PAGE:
‘Away from the Western Front’ invites community choirs, musicians, singers and brass bands to perform its new First World War song ‘No Parades’

West Indians in the First World War (IWM Q 52423)

With ‘Pack Up Your Troubles’ and ‘It’s a Long Way to Tipperary’ we all know songs which grew out of the First World War. Now, Away from the Western Front, a National Lottery-funded project is adding a new song to the collection, but with a very different angle. Choirs, musicians, singers and brass bands are all invited to contribute performances of this new song to the First World War ‘Away from the Western Front’ project. ‘No Parades’, composed by Chris Hoban who has written for acclaimed folk band ‘Show of Hands’, has been inspired by the experience of West Indian men who fought in the First World War.

Two battalions of the British West Indies Regiment served in Palestine and Egypt, and at the end of the war they joined the rest of the Regiment in the Italian port of Taranto. After poor treatment by their British officers the soldiers mutinied, demanding equal pay and conditions to the white troops they had served beside for four years. The mutineers were punished and the Regiment disbanded, sent home under guard and barred from the victory parades. The song continues the story:

From the islands and mainland we came
To fight and to show our allegiance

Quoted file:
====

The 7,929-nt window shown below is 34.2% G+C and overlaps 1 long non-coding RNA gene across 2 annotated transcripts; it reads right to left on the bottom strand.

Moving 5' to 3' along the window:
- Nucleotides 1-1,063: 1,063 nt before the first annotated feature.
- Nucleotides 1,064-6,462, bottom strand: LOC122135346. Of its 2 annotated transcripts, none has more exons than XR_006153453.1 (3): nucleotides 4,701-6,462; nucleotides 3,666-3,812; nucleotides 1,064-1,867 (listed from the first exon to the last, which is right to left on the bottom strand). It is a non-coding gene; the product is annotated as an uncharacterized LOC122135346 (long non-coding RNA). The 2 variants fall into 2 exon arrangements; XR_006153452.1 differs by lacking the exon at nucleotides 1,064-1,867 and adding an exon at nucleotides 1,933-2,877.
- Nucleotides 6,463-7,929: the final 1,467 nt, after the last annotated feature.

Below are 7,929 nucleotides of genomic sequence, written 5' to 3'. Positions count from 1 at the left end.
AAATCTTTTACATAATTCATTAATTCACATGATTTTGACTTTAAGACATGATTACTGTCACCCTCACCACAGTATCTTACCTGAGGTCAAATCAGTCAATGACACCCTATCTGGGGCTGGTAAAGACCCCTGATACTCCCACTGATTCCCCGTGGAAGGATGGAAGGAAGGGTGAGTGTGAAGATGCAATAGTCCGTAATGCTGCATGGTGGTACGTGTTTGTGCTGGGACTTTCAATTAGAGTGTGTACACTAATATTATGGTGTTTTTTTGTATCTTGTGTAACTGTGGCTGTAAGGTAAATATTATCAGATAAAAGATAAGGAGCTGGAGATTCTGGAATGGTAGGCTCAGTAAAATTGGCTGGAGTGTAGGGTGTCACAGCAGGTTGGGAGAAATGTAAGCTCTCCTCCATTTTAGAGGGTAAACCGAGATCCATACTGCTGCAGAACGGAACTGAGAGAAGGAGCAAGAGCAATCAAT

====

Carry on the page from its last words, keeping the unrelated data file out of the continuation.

But returned to our homelands in shame
While for some there’ll be honour and glory
The West Indian will have no parades

Musicians, community choirs and brass bands can join the project in two different ways. They can record their performances of ‘No Parades’ by using the score and lyrics provided or use the song and accompanying information on the ‘Away from the Western Front’ website to inspire their own compositions and submit those. The project will produce a CD of the best performances, as well as promoting the performances through the website and social media.

The song has been written in several formats including mixed choir, solo voice with piano, male voice choir and brass band, and also has a version in the style of ‘Mento’, a forerunner of Calypso and Reggae. It forms the centrepiece of an exciting national music project which aims to highlight the often overlooked history of the wider First World War.

Robin Clutterbuck, the project’s National Coordinator said: “Colonial troops played a very big part in the campaigns away from the Western Front, in Egypt, Palestine, Syria, Mesopotamia (modern Iraq), East Africa and the Balkans. The experience of West Indian men was similar to that of Indians and black Africans, and for some led to feelings of anger and disappointment after the war due to the way they were treated once their assistance was no longer required”.

The music project is part of the major national ‘Away from the Western Front’ project, which aims to increase understanding of what made the conflict into a World War. Local and regional partners in Devon, Lancashire, Berkshire, Sussex and London are studying different aspects of the wider war. Local museums and National Trust properties in these areas are working with community groups, youth groups and schools with funding from the HLF grant to research the lives and stories of those who served in these far away campaigns. Those stories are being brought to life through engaging creative outputs, drama, film, art and music, specifically designed to raise public awareness of the First World War away from the Western Front.

For more information about how to participate in this exciting project and to listen to our demo of the song please visit https://awayfromthewesternfront.org/projects/national-music-project/ or contact info@awayfromthewesternfront.org

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